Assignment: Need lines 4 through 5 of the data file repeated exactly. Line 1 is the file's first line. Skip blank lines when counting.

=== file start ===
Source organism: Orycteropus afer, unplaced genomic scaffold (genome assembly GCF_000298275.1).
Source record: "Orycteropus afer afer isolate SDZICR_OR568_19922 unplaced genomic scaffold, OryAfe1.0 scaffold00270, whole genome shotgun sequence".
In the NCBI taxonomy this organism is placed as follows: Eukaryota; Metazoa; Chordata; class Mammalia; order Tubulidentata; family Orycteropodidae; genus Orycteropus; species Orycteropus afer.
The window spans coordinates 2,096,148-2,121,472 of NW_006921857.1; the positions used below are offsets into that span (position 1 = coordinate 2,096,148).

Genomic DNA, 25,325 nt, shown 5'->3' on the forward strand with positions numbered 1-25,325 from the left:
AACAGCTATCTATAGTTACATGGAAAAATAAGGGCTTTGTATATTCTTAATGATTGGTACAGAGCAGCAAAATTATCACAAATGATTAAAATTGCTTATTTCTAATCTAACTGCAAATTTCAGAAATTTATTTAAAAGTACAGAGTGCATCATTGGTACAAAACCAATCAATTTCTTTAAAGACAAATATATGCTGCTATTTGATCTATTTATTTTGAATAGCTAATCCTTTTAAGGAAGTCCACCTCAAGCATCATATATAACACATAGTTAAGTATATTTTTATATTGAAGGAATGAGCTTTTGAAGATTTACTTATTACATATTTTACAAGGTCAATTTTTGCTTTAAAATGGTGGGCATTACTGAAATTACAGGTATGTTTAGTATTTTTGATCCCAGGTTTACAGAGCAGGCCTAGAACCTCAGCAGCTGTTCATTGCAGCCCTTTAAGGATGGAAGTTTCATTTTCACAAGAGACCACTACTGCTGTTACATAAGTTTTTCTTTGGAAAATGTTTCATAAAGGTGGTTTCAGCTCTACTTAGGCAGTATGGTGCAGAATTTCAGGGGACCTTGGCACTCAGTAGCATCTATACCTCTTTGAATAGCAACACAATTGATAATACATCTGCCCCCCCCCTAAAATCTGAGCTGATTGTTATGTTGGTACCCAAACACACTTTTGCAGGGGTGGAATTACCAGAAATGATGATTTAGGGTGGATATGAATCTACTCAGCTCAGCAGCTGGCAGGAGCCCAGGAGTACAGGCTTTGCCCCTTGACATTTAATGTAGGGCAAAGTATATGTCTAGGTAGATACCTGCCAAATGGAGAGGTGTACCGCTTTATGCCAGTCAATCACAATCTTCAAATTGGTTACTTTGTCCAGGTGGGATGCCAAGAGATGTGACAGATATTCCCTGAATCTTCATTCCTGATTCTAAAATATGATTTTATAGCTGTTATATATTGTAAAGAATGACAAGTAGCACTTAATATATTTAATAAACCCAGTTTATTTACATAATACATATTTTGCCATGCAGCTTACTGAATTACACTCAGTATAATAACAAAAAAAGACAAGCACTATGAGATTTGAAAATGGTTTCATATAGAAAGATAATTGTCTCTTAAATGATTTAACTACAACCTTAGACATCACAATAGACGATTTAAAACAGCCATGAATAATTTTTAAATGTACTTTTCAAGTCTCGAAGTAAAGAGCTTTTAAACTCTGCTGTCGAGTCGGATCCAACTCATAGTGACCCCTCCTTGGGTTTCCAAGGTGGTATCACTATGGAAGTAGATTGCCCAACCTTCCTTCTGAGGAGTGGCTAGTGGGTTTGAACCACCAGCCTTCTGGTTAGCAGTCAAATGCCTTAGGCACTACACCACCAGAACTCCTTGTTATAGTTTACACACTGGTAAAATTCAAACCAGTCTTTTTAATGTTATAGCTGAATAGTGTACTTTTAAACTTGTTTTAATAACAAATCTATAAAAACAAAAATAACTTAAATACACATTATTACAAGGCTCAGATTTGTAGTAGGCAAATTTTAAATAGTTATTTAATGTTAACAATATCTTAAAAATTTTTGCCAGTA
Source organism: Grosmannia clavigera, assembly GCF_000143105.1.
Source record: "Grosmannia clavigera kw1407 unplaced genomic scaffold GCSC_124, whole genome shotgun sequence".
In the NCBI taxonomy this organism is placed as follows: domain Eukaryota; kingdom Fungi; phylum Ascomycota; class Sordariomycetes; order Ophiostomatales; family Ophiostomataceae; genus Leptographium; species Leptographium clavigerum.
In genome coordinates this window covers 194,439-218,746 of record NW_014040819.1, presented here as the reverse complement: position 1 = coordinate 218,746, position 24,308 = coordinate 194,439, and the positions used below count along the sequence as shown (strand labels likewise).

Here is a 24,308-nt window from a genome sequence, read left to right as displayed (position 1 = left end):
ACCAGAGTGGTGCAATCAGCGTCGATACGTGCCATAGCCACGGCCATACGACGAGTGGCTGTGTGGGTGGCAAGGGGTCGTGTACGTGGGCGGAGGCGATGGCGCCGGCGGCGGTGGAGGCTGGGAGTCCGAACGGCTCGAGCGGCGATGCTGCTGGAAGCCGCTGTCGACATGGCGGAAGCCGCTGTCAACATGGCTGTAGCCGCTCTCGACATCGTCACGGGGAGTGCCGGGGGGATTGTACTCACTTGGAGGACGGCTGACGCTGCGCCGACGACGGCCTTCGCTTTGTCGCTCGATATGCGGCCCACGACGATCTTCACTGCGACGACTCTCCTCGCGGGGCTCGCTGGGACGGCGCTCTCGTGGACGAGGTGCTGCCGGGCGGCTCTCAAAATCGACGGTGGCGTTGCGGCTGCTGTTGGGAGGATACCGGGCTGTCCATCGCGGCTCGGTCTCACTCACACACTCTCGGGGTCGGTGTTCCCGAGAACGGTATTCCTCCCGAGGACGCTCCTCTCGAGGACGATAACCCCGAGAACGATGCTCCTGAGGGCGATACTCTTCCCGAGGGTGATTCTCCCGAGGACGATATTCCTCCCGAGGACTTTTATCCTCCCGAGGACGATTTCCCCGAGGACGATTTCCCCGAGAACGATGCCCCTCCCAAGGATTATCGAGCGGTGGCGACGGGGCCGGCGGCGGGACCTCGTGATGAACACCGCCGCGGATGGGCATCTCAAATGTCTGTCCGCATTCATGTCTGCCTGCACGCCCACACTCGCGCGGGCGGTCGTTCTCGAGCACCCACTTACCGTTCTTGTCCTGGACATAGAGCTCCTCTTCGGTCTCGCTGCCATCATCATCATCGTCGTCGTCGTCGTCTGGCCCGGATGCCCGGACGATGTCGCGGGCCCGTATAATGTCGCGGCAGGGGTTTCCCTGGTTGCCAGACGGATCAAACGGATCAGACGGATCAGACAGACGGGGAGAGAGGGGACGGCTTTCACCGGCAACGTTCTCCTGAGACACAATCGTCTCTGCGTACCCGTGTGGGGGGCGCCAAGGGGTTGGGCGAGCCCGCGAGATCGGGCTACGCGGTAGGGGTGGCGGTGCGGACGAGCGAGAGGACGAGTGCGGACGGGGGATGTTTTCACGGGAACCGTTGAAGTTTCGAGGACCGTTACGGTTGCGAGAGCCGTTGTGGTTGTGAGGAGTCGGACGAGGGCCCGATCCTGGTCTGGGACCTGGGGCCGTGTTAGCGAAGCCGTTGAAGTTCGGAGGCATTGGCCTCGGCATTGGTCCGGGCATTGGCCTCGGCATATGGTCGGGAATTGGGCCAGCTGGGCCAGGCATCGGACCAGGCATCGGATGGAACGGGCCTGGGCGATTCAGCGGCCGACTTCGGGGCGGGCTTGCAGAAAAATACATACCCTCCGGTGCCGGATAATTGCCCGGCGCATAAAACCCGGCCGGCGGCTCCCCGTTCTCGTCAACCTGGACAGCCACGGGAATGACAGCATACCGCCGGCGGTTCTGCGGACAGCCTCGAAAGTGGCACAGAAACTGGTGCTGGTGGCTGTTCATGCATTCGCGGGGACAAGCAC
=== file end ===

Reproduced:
The window spans coordinates 2,096,148-2,121,472 of NW_006921857.1; the positions used below are offsets into that span (position 1 = coordinate 2,096,148).

Genomic DNA, 25,325 nt, shown 5'->3' on the forward strand with positions numbered 1-25,325 from the left: